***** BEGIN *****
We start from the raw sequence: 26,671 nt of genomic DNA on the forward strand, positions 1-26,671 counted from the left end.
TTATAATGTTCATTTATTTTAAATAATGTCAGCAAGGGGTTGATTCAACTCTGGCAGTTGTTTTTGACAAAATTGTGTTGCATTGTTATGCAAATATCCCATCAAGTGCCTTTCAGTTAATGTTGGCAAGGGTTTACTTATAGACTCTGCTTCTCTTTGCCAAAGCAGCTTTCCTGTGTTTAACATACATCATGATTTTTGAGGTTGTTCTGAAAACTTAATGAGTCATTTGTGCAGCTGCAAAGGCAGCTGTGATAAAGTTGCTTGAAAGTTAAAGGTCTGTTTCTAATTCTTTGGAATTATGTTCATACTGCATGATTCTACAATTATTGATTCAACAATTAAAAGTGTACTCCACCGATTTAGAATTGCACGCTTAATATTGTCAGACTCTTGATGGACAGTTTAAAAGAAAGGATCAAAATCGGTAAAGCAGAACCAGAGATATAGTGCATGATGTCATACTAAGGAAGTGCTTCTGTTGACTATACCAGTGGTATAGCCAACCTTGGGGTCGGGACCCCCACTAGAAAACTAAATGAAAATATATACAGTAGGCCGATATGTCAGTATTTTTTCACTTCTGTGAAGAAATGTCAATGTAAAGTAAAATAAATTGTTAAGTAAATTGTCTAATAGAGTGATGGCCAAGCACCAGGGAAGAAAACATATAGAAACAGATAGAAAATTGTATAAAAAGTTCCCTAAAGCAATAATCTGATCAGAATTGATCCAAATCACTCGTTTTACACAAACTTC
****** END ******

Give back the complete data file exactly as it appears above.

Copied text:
We start from the raw sequence: 26,671 nt of genomic DNA on the forward strand, positions 1-26,671 counted from the left end.
TTATAATGTTCATTTATTTTAAATAATGTCAGCAAGGGGTTGATTCAACTCTGGCAGTTGTTTTTGACAAAATTGTGTTGCATTGTTATGCAAATATCCCATCAAGTGCCTTTCAGTTAATGTTGGCAAGGGTTTACTTATAGACTCTGCTTCTCTTTGCCAAAGCAGCTTTCCTGTGTTTAACATACATCATGATTTTTGAGGTTGTTCTGAAAACTTAATGAGTCATTTGTGCAGCTGCAAAGGCAGCTGTGATAAAGTTGCTTGAAAGTTAAAGGTCTGTTTCTAATTCTTTGGAATTATGTTCATACTGCATGATTCTACAATTATTGATTCAACAATTAAAAGTGTACTCCACCGATTTAGAATTGCACGCTTAATATTGTCAGACTCTTGATGGACAGTTTAAAAGAAAGGATCAAAATCGGTAAAGCAGAACCAGAGATATAGTGCATGATGTCATACTAAGGAAGTGCTTCTGTTGACTATACCAGTGGTATAGCCAACCTTGGGGTCGGGACCCCCACTAGAAAACTAAATGAAAATATATACAGTAGGCCGATATGTCAGTATTTTTTCACTTCTGTGAAGAAATGTCAATGTAAAGTAAAATAAATTGTTAAGTAAATTGTCTAATAGAGTGATGGCCAAGCACCAGGGAAGAAAACATATAGAAACAGATAGAAAATTGTATAAAAAGTTCCCTAAAGCAATAATCTGATCAGAATTGATCCAAATCACTCGTTTTACACAAACTTC